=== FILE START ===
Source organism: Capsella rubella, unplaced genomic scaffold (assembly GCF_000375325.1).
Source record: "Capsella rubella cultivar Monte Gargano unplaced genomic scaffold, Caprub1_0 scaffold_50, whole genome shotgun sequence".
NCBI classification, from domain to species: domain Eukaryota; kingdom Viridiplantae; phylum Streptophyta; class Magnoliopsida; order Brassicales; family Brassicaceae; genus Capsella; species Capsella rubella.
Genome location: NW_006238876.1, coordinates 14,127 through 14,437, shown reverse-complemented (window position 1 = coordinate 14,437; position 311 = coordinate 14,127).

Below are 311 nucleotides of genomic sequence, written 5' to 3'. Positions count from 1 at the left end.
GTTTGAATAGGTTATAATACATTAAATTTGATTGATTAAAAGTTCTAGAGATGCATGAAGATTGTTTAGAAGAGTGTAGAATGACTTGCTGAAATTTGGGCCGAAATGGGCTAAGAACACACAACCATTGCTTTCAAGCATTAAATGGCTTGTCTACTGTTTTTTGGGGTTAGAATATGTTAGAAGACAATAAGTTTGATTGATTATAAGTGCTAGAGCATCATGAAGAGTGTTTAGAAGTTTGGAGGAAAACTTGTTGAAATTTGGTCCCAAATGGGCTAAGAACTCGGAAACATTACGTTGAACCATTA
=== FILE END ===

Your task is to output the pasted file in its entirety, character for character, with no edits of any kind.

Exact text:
Source organism: Capsella rubella, unplaced genomic scaffold (assembly GCF_000375325.1).
Source record: "Capsella rubella cultivar Monte Gargano unplaced genomic scaffold, Caprub1_0 scaffold_50, whole genome shotgun sequence".
NCBI classification, from domain to species: domain Eukaryota; kingdom Viridiplantae; phylum Streptophyta; class Magnoliopsida; order Brassicales; family Brassicaceae; genus Capsella; species Capsella rubella.
Genome location: NW_006238876.1, coordinates 14,127 through 14,437, shown reverse-complemented (window position 1 = coordinate 14,437; position 311 = coordinate 14,127).

Below are 311 nucleotides of genomic sequence, written 5' to 3'. Positions count from 1 at the left end.
GTTTGAATAGGTTATAATACATTAAATTTGATTGATTAAAAGTTCTAGAGATGCATGAAGATTGTTTAGAAGAGTGTAGAATGACTTGCTGAAATTTGGGCCGAAATGGGCTAAGAACACACAACCATTGCTTTCAAGCATTAAATGGCTTGTCTACTGTTTTTTGGGGTTAGAATATGTTAGAAGACAATAAGTTTGATTGATTATAAGTGCTAGAGCATCATGAAGAGTGTTTAGAAGTTTGGAGGAAAACTTGTTGAAATTTGGTCCCAAATGGGCTAAGAACTCGGAAACATTACGTTGAACCATTA